“Smart strategic planning will be critical,” he said. “An operation that was on cruise control will require a stem-to-stern analysis to identify the skills and processes demanded by the new normal.

“In my experience business planning is not a strength of most companies, large or small. Owners and senior managers must rapidly learn to recognize the need to react and change. Strong, clear leadership is a must.”  

 

Time to reshore?

The coronavirus pandemic and its related effects have led to suggestions that reshoring and shortening the supply chain will increase in other industries, especially in medical and defense-related products.

“I’m dubious of claims that the new normal will immediately translate into significant growth in domestic manufacturing,” Raymond said. “Redirecting global supply chains takes time and capital.

“In the wood furniture industry few factories remain after the Chinese tidal wave of the late 90s and early 2000s. Skilled workers are scarce in the U.S. The economics remain biased toward offshore suppliers in places like Vietnam and Indonesia that have low-cost wages. Developing a new factory here faces high facility costs and permitting hurdles. Plus the U.S. consumer prefers designs that are difficult to mechanize.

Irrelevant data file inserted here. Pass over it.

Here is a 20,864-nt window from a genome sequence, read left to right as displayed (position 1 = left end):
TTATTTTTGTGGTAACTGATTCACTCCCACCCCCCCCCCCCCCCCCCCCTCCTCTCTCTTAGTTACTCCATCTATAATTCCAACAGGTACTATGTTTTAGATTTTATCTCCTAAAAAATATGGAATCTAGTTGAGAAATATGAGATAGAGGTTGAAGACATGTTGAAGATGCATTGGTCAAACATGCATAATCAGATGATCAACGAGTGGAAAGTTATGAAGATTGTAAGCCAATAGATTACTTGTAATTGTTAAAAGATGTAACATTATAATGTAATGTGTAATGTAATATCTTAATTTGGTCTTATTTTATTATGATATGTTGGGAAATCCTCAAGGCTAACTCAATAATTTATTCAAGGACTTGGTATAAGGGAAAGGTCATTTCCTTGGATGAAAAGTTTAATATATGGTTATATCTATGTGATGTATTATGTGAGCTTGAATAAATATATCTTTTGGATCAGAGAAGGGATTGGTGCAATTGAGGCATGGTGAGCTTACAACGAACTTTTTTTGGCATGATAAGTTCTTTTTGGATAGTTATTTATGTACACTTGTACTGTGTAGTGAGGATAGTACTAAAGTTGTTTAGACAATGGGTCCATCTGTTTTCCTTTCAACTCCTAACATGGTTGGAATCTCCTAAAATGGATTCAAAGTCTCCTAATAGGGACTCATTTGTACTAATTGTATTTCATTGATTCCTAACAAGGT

Being only a truck ride away from the U.S. market, Raymond believes that Mexico looks to be a sound alternative. Compared with Asia’s lengthy ocean transit time, the shorter Mexican supply chain can operate with lower inventories. 

“If the tastes and wallets of American consumers would allow, adapting the mass customization model of mid-to-high cabinet producers to wood furniture could be a viable strategy for domestic companies,” Raymond said. “Likewise, the economics of producing simpler-designed, panel-based furniture on European flat line equipment could be an opportunity.”  

There is also the issue of Chinese RTA cabinet companies setting up assembly operations in the United States, the subject of a recent trade action.

“U.S. cabinetmakers have long imported components like drawer parts, doors, and frame components and assembled their offering in domestic plants,” Raymond said. “The expansion of Chinese cabinet component producers into the U.S. market is a natural strategic move.

“That supply chain is less effective for manufacturing upper medium- to high-priced product lines that require thousands of components in different species and styles that are primarily made-to-order. Ultimately, however, the rising cost of component production in China will limit the feasibility of this model.” 

When asked about the long-term effect on their businesses, some U.S. companies contacted by Woodworking Network were optimistic while others said the remainder of the year could be a struggle.

Some companies with a stronger financial position and solid customer base expected to fare better than most.  Other companies are expecting deeper shortfalls. One California company anticipated a 30-40 percent loss of sales by the end of 2020.

It is difficult to make a long-term estimate of how business will recover, but companies will have to prepare for an uncertain future – and a recovery.